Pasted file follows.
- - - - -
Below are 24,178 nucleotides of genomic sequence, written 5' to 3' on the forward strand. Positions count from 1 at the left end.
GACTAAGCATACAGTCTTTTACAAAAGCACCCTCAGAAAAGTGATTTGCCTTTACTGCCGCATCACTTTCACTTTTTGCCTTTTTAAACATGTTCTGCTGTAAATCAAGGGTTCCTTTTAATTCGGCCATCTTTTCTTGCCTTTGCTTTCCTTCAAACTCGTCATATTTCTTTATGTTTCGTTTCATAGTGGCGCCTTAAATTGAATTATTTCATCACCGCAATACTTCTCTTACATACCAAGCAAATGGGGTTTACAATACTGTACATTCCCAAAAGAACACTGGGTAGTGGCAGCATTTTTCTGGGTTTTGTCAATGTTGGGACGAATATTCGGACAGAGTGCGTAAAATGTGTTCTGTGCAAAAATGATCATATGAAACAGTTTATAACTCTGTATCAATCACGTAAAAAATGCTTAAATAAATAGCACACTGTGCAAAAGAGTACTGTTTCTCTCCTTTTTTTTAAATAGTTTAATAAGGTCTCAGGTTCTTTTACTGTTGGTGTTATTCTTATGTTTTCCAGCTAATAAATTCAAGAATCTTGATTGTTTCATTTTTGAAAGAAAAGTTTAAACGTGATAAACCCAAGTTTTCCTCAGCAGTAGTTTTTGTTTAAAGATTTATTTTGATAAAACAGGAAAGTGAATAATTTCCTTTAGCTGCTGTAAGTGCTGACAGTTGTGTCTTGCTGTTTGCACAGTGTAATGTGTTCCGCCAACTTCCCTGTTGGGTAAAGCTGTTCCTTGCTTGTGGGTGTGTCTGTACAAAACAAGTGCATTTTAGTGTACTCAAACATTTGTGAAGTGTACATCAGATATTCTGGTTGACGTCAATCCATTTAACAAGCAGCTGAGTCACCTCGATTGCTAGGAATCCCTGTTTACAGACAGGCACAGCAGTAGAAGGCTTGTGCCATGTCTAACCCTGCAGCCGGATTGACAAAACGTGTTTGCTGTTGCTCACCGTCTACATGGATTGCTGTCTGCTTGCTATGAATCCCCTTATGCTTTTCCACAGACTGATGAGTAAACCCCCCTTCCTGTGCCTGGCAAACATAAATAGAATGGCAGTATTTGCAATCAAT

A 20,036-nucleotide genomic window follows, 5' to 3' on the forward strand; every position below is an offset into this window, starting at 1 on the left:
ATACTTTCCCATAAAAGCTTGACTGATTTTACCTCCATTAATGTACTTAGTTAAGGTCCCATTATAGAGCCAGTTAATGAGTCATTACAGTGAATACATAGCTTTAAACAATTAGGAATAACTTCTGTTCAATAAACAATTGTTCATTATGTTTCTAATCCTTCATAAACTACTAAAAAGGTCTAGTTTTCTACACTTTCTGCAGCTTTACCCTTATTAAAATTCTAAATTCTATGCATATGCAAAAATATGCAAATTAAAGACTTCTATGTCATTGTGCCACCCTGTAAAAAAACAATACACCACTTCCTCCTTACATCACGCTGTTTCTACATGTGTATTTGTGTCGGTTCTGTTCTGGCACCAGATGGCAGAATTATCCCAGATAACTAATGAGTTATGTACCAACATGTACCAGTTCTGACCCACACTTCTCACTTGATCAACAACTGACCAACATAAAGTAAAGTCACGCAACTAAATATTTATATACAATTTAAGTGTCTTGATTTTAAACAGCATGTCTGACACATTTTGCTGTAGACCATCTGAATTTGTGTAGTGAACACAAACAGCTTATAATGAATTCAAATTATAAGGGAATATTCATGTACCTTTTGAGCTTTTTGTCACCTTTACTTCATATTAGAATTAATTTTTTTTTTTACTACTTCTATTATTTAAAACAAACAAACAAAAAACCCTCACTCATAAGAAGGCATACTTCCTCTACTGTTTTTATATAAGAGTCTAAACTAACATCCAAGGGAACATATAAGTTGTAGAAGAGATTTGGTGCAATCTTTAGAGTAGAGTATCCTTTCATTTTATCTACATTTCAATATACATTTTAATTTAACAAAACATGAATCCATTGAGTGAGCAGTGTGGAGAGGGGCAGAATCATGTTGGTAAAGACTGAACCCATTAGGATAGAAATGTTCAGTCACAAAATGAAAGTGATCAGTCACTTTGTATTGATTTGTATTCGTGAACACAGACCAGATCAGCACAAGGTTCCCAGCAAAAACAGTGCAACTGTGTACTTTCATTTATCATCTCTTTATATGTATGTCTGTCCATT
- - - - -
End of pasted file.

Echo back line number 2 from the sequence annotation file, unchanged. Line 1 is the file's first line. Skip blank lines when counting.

GACTAAGCATACAGTCTTTTACAAAAGCACCCTCAGAAAAGTGATTTGCCTTTACTGCCGCATCACTTTCACTTTTTGCCTTTTTAAACATGTTCTGCTGTAAATCAAGGGTTCCTTTTAATTCGGCCATCTTTTCTTGCCTTTGCTTTCCTTCAAACTCGTCATATTTCTTTATGTTTCGTTTCATAGTGGCGCCTTAAATTGAATTATTTCATCACCGCAATACTTCTCTTACATACCAAGCAAATGGGGTTTACAATACTGTACATTCCCAAAAGAACACTGGGTAGTGGCAGCATTTTTCTGGGTTTTGTCAATGTTGGGACGAATATTCGGACAGAGTGCGTAAAATGTGTTCTGTGCAAAAATGATCATATGAAACAGTTTATAACTCTGTATCAATCACGTAAAAAATGCTTAAATAAATAGCACACTGTGCAAAAGAGTACTGTTTCTCTCCTTTTTTTTAAATAGTTTAATAAGGTCTCAGGTTCTTTTACTGTTGGTGTTATTCTTATGTTTTCCAGCTAATAAATTCAAGAATCTTGATTGTTTCATTTTTGAAAGAAAAGTTTAAACGTGATAAACCCAAGTTTTCCTCAGCAGTAGTTTTTGTTTAAAGATTTATTTTGATAAAACAGGAAAGTGAATAATTTCCTTTAGCTGCTGTAAGTGCTGACAGTTGTGTCTTGCTGTTTGCACAGTGTAATGTGTTCCGCCAACTTCCCTGTTGGGTAAAGCTGTTCCTTGCTTGTGGGTGTGTCTGTACAAAACAAGTGCATTTTAGTGTACTCAAACATTTGTGAAGTGTACATCAGATATTCTGGTTGACGTCAATCCATTTAACAAGCAGCTGAGTCACCTCGATTGCTAGGAATCCCTGTTTACAGACAGGCACAGCAGTAGAAGGCTTGTGCCATGTCTAACCCTGCAGCCGGATTGACAAAACGTGTTTGCTGTTGCTCACCGTCTACATGGATTGCTGTCTGCTTGCTATGAATCCCCTTATGCTTTTCCACAGACTGATGAGTAAACCCCCCTTCCTGTGCCTGGCAAACATAAATAGAATGGCAGTATTTGCAATCAAT